Supreme Court asks TN Governor on why he acted on pending Bills only after it issued notice

The court posted the matter for further hearing on 1 December, thereby giving the Governor time to decide on the 10 Bills.

ByParmod Kumar

Published Nov 20, 2023 | 1:45 PMUpdatedNov 20, 2023 | 3:25 PM

Supreme Court

The Supreme Court on Monday, 20 November, questioned Tamil Nadu Governor RN Ravi on why he acted on the Bills that were long pending with him only after the apex court issued notice on the state government’s plea seeking its intervention.

The court posted the matter for further hearing on 1 December, thereby giving the Governor time to decide on the 10 Bills, including the ones relating to the appointments of the vice-chancellor of various universities.

After the apex court took up the hearing of the state government’s plea, the Governor returned the Bills on 16 November, after sitting on them for months. The Bills were then readopted by the state Assembly during its special session held on 18 November.

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‘Should act as soon as possible’

The court reiterated that under Article 200 of the Constitution, the Governor has to act “as soon as possible” in exercising three options — give assent, withhold the assent and return the Bill for reconsideration, or reserve it for consideration by the President.

Chief Justice DY Chandrachud heading a bench also comprising Justice JB Pardiwala and Justice Manoj Misra noted that notice was issued by the court on 10 November and the Governor acted on 16 November.

The court then said: “The Governor took action only after we issued the notice. Does the Governor need to wait for the parties to move the Supreme Court? What was he doing for years?”

Attorney General R Venkataramani told the bench that the incumbent Governor took office on 18 September, 2021, suggesting that when the 2020 Bill was presented, he was not the Governor.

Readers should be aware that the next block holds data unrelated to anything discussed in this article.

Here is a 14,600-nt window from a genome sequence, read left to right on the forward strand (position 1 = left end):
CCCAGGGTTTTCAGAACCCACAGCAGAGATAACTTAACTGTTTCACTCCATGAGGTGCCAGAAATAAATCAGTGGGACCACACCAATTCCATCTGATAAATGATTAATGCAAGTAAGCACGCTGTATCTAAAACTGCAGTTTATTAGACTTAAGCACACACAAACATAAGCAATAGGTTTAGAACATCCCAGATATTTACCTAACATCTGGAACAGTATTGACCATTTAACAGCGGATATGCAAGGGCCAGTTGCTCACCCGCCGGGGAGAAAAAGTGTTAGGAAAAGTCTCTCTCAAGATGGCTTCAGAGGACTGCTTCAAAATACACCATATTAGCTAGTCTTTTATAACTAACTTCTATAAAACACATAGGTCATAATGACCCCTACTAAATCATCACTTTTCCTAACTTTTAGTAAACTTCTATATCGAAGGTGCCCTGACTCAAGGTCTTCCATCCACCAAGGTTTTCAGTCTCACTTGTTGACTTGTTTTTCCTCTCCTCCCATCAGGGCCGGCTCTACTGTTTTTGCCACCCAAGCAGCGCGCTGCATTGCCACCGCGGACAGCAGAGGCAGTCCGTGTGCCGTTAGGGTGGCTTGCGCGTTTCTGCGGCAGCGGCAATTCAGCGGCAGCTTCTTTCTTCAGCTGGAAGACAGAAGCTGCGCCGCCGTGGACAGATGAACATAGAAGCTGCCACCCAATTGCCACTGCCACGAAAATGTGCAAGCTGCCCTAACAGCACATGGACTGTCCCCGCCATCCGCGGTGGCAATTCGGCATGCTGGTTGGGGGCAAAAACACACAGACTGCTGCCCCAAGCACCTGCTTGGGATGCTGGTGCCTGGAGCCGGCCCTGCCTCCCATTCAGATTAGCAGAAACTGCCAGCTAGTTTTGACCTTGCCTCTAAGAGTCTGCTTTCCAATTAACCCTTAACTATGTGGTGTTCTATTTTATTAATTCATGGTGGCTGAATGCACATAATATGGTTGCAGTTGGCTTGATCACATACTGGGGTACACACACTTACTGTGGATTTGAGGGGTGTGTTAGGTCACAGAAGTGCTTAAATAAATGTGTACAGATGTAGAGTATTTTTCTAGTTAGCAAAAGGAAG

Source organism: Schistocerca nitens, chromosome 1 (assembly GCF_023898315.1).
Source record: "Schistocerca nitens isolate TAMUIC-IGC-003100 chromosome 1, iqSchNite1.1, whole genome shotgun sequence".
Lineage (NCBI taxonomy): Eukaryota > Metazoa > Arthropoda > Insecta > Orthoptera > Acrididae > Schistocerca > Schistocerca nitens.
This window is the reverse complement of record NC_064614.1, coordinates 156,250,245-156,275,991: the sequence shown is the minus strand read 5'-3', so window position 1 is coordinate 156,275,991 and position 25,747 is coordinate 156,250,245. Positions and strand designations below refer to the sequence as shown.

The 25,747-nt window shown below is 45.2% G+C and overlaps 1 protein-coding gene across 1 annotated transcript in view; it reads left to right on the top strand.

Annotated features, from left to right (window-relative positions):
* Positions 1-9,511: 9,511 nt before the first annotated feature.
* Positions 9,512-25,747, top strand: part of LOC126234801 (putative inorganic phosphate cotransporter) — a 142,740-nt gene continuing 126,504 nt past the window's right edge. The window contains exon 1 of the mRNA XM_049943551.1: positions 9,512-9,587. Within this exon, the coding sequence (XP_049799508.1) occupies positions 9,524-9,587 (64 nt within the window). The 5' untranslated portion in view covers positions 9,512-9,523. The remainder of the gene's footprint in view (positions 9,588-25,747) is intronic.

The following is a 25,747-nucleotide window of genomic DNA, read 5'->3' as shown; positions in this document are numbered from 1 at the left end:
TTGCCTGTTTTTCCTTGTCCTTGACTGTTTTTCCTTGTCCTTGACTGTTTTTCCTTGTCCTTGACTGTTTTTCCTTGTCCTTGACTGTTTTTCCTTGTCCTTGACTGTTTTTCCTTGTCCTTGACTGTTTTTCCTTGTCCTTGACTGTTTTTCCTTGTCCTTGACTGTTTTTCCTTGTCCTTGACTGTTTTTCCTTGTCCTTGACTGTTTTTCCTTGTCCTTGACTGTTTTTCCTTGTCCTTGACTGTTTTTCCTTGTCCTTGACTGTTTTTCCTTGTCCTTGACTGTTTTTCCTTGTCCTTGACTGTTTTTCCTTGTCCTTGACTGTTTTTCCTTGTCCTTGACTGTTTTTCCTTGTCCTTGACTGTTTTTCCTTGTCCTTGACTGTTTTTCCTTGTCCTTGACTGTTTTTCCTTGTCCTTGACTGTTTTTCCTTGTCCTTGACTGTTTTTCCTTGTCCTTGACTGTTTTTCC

‘Issue is delaying constitutional functions’

However, Chief Justice Chandrachud said: “We are talking about the office of Governor… The issue is not whether any particular Governor delayed the Bill but whether, in general, there has been a delay in exercising the constitutional functions.”

The bench noted that the contentious Bills — relating to the appointment of the vice-chancellors for universities in the state — take away the powers of the Governor in the appointment process and vest it in the executive (state government).

Senior advocate Abhishek Manu Singhvi appearing for the Tamil Nadu government said that after the Governor withheld the assent, he should send it back for reconsideration by the state Assembly and that failing it would be a mockery of Article 200 of the Constitution.

The said provision of the Constitution requires the Governor to give assent to a Bill passed again by the state Assembly.

He said that the Governor returned the Bills for reconsideration, “just like that”, without any observations — deficiencies in the Bills, that may be reconsidered by the state Assembly.

SOUTH FIRST VIEW: Keeping Bills warm no remit of Governors

‘Accorded prosecution sanction on inquiries’

Details of Bills sanctioned by TN Governor

Meanwhile, Governor Ravi submitted to the Supreme Court that he had accorded prosecution sanction to inquire former AIADMK ministers C Vijayabaskar and BV Ramana in a Gutkha case.

He added that he had also cleared the premature release of 362 prisoners out of the 580 prisoners recommended by the state government.